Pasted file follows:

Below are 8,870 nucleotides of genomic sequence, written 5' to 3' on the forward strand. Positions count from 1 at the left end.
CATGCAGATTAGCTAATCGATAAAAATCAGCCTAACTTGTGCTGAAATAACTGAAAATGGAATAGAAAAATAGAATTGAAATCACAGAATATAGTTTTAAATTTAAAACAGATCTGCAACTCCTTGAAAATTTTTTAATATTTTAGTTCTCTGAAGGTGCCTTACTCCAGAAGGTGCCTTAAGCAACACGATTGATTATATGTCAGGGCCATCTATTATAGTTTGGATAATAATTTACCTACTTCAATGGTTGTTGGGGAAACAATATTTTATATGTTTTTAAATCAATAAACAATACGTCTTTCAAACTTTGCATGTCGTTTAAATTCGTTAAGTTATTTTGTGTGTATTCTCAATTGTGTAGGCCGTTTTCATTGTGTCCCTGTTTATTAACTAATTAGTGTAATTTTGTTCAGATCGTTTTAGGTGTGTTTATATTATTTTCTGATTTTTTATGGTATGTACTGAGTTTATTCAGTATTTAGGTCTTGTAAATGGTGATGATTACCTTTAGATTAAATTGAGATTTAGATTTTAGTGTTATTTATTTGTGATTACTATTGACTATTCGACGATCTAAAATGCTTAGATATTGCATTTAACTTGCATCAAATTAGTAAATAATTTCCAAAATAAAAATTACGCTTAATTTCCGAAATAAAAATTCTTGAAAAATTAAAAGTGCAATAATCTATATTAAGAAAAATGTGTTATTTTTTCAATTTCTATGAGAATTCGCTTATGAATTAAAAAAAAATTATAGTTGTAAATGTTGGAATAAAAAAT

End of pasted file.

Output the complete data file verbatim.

Below are 8,870 nucleotides of genomic sequence, written 5' to 3' on the forward strand. Positions count from 1 at the left end.
CATGCAGATTAGCTAATCGATAAAAATCAGCCTAACTTGTGCTGAAATAACTGAAAATGGAATAGAAAAATAGAATTGAAATCACAGAATATAGTTTTAAATTTAAAACAGATCTGCAACTCCTTGAAAATTTTTTAATATTTTAGTTCTCTGAAGGTGCCTTACTCCAGAAGGTGCCTTAAGCAACACGATTGATTATATGTCAGGGCCATCTATTATAGTTTGGATAATAATTTACCTACTTCAATGGTTGTTGGGGAAACAATATTTTATATGTTTTTAAATCAATAAACAATACGTCTTTCAAACTTTGCATGTCGTTTAAATTCGTTAAGTTATTTTGTGTGTATTCTCAATTGTGTAGGCCGTTTTCATTGTGTCCCTGTTTATTAACTAATTAGTGTAATTTTGTTCAGATCGTTTTAGGTGTGTTTATATTATTTTCTGATTTTTTATGGTATGTACTGAGTTTATTCAGTATTTAGGTCTTGTAAATGGTGATGATTACCTTTAGATTAAATTGAGATTTAGATTTTAGTGTTATTTATTTGTGATTACTATTGACTATTCGACGATCTAAAATGCTTAGATATTGCATTTAACTTGCATCAAATTAGTAAATAATTTCCAAAATAAAAATTACGCTTAATTTCCGAAATAAAAATTCTTGAAAAATTAAAAGTGCAATAATCTATATTAAGAAAAATGTGTTATTTTTTCAATTTCTATGAGAATTCGCTTATGAATTAAAAAAAAATTATAGTTGTAAATGTTGGAATAAAAAAT